It’s been hard to feel sympathy for Gearbox Software as of late, what with its recent track record consisting largely of an insufferably self-satisfied co-op shooter and a series of fan-angering whoopsies it insists on valiantly defending, but if you ever wanted to feel sorry for a triple-A game developer—something that people on various unnamed forum boards seem to find incredibly easy for some reason—imagine what it must’ve been like in 1999 when the freshly-formed studio was approached by Valve to take on the daunting task of making Half-Life expansions.
Just hold onto that prospect for a moment. Imagine Gabe Newell walking into your office lobby, amidst piles of empty cardboard boxes and discarded packing materials, and asking you to follow up one of the most phenomenal first-person shooters of all time with a side-story or two. I’d panic. No wait, I’d write an elaborate cringe-inducing fanfic where the G-Man has to use his extradimensional powers to thwart the alien invasion and save crucial characters fated to die.
Then I’d really panic.
Fortunately Gearbox kept their heads and we were blessed with Opposing Force, an expansion pack that fared about as well as anybody could’ve possibly hoped, if not better. Alright, it trod familiar ground in more ways than one, and towards the end it swan-dived so hard it’s a wonder that the final boss didn’t just give up and sulk off the stage midway through the fight, but it had some wonderfully memorable moments and when all’s said and done it’s hard to turn down six more hours of Half-Life goodness, whatever the source may be. It even managed to effectively expand on the idea that the HECU marines were really just as out of their depth as everybody else caught up in the Black Mesa incident, even if it had to fabricate an entire internal conflict just so you’d have some hitscan grunts to shoot at. Erik Wolpaw—a man who might know a thing or two about Valve games, just a hunch—wrote that it “sets a new standard for quality for future action-game mission packs”, and while he was probably right, there are a couple of things Opposing Force does that nearly every expansion pack of the time was guilty of. The big one, which I’ve more or less made up on the spot here, is weapon indecision.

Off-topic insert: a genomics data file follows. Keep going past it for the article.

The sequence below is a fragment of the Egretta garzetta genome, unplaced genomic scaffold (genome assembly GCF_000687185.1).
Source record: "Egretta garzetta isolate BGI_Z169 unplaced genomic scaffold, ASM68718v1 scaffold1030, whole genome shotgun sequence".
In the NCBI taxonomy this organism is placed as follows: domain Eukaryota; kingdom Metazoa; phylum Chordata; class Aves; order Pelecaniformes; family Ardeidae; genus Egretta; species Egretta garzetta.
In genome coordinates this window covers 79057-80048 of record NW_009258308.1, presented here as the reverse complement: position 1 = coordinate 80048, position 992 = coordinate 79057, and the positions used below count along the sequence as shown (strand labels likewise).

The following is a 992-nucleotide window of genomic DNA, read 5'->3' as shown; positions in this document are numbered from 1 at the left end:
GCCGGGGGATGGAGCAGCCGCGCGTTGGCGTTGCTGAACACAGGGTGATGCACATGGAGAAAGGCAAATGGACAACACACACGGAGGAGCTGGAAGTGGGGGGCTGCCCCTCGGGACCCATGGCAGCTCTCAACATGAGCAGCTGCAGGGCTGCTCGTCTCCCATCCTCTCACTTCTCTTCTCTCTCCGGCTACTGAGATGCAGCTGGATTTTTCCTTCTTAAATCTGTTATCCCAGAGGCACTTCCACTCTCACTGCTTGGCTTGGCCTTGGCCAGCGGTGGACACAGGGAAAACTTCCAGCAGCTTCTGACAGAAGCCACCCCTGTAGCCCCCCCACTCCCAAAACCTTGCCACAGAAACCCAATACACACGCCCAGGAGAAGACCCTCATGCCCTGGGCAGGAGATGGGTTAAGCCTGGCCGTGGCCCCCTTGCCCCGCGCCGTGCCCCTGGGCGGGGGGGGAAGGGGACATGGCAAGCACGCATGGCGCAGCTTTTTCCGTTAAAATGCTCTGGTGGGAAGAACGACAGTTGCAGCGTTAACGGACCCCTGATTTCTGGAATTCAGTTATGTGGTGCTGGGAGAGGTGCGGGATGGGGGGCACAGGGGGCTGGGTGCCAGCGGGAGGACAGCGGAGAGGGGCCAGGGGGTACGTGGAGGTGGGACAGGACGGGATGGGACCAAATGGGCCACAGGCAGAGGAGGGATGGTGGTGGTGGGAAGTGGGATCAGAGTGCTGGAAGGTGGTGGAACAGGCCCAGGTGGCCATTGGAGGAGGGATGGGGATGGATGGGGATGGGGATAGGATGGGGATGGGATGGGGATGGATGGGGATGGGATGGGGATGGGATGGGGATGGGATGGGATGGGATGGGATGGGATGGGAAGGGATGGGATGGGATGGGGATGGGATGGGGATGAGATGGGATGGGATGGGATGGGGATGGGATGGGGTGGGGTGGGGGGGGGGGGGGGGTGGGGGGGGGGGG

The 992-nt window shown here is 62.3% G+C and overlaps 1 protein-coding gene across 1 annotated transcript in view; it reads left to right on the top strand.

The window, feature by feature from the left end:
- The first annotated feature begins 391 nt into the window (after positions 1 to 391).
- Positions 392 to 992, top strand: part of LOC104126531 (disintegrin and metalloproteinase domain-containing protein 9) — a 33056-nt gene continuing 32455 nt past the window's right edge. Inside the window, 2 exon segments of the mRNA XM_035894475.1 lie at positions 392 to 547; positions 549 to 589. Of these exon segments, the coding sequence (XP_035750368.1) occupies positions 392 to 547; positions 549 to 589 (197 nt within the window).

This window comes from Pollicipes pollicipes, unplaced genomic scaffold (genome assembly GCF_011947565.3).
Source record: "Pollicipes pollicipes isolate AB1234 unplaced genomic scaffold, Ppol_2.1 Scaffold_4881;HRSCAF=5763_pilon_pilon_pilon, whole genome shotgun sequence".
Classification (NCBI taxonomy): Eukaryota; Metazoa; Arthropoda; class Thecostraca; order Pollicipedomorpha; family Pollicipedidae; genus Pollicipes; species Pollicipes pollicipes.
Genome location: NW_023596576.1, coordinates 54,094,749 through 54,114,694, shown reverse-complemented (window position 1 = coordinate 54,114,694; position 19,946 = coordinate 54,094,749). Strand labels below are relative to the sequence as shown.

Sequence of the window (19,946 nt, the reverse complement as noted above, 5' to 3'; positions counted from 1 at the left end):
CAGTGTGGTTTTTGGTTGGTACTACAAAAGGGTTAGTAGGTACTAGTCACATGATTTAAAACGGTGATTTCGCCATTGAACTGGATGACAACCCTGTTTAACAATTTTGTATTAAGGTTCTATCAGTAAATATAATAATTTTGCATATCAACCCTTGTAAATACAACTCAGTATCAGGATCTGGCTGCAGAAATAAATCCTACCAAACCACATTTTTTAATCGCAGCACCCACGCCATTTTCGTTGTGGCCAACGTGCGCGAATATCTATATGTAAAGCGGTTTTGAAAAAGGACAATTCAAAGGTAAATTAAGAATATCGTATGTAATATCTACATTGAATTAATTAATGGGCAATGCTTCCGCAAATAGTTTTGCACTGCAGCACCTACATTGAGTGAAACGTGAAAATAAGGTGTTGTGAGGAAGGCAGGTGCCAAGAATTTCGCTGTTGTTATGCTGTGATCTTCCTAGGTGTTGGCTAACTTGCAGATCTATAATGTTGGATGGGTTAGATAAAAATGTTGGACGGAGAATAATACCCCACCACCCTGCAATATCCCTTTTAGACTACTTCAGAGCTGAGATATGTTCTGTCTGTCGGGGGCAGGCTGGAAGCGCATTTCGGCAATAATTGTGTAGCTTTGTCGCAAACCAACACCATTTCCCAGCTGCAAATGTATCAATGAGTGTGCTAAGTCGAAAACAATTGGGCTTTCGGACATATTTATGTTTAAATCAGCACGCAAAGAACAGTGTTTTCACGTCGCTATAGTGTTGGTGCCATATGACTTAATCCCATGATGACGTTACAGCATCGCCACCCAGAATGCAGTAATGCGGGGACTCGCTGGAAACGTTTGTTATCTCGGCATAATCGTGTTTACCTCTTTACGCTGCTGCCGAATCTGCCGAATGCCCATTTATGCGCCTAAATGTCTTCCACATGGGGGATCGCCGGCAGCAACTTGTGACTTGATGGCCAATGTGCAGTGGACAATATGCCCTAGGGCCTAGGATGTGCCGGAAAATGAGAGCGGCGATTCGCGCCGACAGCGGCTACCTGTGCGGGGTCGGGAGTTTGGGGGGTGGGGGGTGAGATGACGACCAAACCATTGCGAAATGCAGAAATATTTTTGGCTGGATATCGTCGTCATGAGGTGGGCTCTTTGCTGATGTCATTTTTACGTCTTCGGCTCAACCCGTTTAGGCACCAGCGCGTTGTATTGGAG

Let’s put you in the shoes of somebody planning an expansion pack for a moment. Your goal is to feed new content into it while building off an existing set of systems and mechanics. If you’re lucky, that new content will integrate so seamlessly that people will unanimously agree that the base experience isn’t complete without your work; if you’re unlucky, you’ll end up like the F.E.A.R expansions on Steam, thrown in as a freebie that sensible people rightfully steer clear of. So, you start with a new story, with new areas to match. There’s a reason expansion packs were occasionally called ‘mission packs’ around this era, after all. Let’s put in some new enemies; people are probably getting tired of bludgeoning the same cloned headcrab zombie’s head in by now. Don’t worry about explaining away why they weren’t in the original game, I’m sure nobody could possibly get worked up enough about the canon to care. How about some gimmicks? Everybody loved waiting for an NPC companion to open a door for them, so let’s do that again with more wisecracking and standing around tapping your feet. Are we missing anything? Oh right, new weapons.
It seems like a no-brainer, right? Everybody likes new toys, especially toys that let you play with pyrotechnics without endangering your fingers. Every FPS expansion pack worth its salt had them, and I’ve yet to see one that introduced them without tripping and face-planting on the blurry texture-mapped floor. It’s not that the weapons themselves aren’t effective, or that the games do a lousy job of introducing them; they just seem to muddy things up, either languishing unused or simply making the existing weapon set more and more unwieldy, with unpleasant results.